Bold Predictions for Every Set 2nd Round 2024 NBA Playoffs Series

Bold Predictions for Every Set 2nd Round 2024 NBA Playoffs Series

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    Rudy Gobert and Nikola Jokić

    Rudy Gobert and Nikola JokićBart Young/NBAE via Getty Images

    With an exciting first round of the 2024 NBA playoffs mostly in the books, it’s time to turn our attention to the conference semifinals.

    In a lot of ways, this round may signal a changing of the guard in the NBA. LeBron James, Kevin Durant, Joel Embiid and Jimmy Butler all have already been knocked out. Kawhi Leonard, Paul George and James Harden may soon join them. Stephen Curry didn’t even make the playoffs.

    Younger, more dynamic teams like the Oklahoma City Thunder, Denver Nuggets, Minnesota Timberwolves, Indiana Pacers and New York Knicks are moving on.

    Before those series get started, it’s time to make some bold predictions about all the matchups we know so far.

Eastern Conference: New York Knicks (2) vs. Indiana Pacers (6)

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    T.J. McConnell and Jalen Brunson

    T.J. McConnell and Jalen BrunsonSteven Ryan/Getty Images

    Jalen Brunson Will Average 35-Plus Points Again

    Coming off a first round in which Jalen Brunson averaged 35.5 points against the Philadelphia 76ers, this may not sound like an overly bold prediction. But reaching those heights two rounds in a row is no small feat.

    Brunson will pull it off for a few reasons.

    Though they were a little better defensively in the first round against the injury-ravaged Milwaukee Bucks, the Indiana Pacers surrendered 118.9 points per 100 possessions during the regular season. Their marginally improved defense in the playoffs had more to do with the absences of Giannis Antetokounmpo and Damian Lillard than any dramatic improvement.

    Indiana doesn’t have a ton of length to throw at Brunson, either. Philadelphia had Kelly Oubre Jr., Nicolas Batum and Tobias Harris to send at him, but Aaron Nesmith is the only Pacers option who could come close to replicating the kind of resistance the Sixers put up. The Pacers probably can’t afford to take Pascal Siakam off OG Anunoby.

    The matchups in this series are a bit more favorable for Brunson than they were against the Sixers, but that isn’t the only reason why he’ll continue to go off.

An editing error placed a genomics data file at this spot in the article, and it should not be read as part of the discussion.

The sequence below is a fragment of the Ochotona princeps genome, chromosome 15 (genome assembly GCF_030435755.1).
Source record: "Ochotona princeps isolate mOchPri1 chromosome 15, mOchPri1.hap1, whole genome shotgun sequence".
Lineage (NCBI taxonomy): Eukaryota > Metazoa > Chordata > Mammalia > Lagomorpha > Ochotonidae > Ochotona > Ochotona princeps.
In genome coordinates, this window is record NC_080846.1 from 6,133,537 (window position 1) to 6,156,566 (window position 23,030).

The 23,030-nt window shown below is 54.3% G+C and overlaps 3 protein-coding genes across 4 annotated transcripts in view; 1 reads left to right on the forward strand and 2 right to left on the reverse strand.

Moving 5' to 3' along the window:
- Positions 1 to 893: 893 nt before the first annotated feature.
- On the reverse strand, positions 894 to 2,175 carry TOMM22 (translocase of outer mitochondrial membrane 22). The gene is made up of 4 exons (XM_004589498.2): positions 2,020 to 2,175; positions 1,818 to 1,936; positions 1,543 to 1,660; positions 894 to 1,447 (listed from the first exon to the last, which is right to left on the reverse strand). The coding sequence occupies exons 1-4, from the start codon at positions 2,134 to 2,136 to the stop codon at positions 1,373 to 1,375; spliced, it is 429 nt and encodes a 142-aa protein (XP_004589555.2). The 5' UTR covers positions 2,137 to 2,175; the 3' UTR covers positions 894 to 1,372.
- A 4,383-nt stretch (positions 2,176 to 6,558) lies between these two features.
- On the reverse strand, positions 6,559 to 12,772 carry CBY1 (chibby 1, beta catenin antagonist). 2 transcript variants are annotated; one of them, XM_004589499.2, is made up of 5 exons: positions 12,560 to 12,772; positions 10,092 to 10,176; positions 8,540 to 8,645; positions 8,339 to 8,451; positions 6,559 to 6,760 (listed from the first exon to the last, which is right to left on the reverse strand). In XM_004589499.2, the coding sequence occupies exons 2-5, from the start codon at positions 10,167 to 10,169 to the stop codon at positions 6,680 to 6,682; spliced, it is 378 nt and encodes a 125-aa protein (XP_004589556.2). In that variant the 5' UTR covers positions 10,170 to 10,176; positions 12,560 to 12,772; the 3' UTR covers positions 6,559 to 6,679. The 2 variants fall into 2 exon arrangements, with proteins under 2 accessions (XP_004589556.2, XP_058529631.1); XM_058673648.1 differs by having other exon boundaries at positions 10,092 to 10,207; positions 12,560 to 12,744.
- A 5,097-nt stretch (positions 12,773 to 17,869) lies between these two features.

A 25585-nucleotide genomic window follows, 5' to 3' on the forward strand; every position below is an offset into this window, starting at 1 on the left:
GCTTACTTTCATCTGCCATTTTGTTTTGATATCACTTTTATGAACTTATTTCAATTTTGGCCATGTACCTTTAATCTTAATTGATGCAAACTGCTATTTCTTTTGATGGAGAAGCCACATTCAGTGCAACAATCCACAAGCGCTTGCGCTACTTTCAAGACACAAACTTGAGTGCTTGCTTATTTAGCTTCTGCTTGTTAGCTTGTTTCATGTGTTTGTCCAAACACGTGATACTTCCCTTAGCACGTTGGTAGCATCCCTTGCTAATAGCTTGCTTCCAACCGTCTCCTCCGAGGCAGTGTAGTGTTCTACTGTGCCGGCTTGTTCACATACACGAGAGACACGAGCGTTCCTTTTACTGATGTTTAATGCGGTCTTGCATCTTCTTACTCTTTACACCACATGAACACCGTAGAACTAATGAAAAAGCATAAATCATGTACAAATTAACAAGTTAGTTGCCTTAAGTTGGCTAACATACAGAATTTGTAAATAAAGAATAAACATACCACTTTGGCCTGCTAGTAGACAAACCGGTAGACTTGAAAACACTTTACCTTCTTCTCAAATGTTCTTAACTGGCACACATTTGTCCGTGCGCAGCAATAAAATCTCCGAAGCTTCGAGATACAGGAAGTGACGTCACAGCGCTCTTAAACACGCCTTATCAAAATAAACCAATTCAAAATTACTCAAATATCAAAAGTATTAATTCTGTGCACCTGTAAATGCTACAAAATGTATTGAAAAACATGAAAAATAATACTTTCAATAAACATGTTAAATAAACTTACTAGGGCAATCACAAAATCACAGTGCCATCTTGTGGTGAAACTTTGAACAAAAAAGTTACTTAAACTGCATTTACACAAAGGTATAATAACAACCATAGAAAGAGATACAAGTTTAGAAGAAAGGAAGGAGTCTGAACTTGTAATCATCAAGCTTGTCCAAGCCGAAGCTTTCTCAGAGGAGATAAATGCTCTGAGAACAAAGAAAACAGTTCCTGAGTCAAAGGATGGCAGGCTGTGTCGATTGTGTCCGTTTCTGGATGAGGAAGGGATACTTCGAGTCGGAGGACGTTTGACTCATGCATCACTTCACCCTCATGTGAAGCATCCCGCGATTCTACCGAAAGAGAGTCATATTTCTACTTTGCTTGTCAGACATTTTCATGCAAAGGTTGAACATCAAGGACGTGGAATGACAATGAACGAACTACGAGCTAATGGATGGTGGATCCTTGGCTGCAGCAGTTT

After his conference finals run with the Dallas Mavericks and these last two postseasons with the Knicks, it’s fair to say Brunson is one of the NBA’s bigger playoff risers. His career scoring average in the regular season is 16.9 points and 22.9 for the playoffs. In 2023-24 alone, he went from 28.7 points per game during the regular season to 35.5 thus far in the playoffs.

    Since his days as a Villanova Wildcat, Brunson has always reacted well to the brightest lights. That’s going to continue in the second round.

    Tyrese Haliburton Will Rediscover His Three-Point Shot

    Tyrese Haliburton started this season on an absolute heater for the Pacers. Over his first 33 games, he averaged 23.6 points and 12.5 assists while shooting 40.3 percent from deep.

    Then he missed 10 of 11 games with a hamstring injury, and he hasn’t looked the same since.

    Over his final 35 regular-season appearances, Haliburton averaged only 16.8 points and 9.3 assists while shooting 32.4 percent from deep. In the Pacers’ first-round series against the Bucks, he knocked down only 29.6 percent of his 9.0 three-point attempts per game.

    Whether the hamstring injury is still hampering him or he’s dealing with the back issues that have crept up more recently, Haliburton just doesn’t look like the same explosive playmaker and outside shooter. At this point in the postseason, when the mileage from a long campaign is starting to get concerning, it’s probably not fair to expect things to suddenly turn around.

    That’s especially true considering the team Haliburton is about to face. The Knicks are gritty and relentless on defense. However, the lid has to come off the hoop for Haliburton at some point.

    Prior to this season, Haliburton had hit 40.8 percent of his career three-point attempts. He’ll have at least two or three games in this series where he looks more like his old self.

    That might not be enough to beat the Knicks four times out of seven, but it should help keep this series competitive.

Western Conference: Oklahoma City Thunder (1) vs. Dallas Mavericks (5)

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    Luka Dončić and Shai Gilgeous-Alexander

    Luka Dončić and Shai Gilgeous-AlexanderRichard Rodriguez/Getty Images

    OKC’s Defense Will Hold Luka Dončić 40 Percent Shooting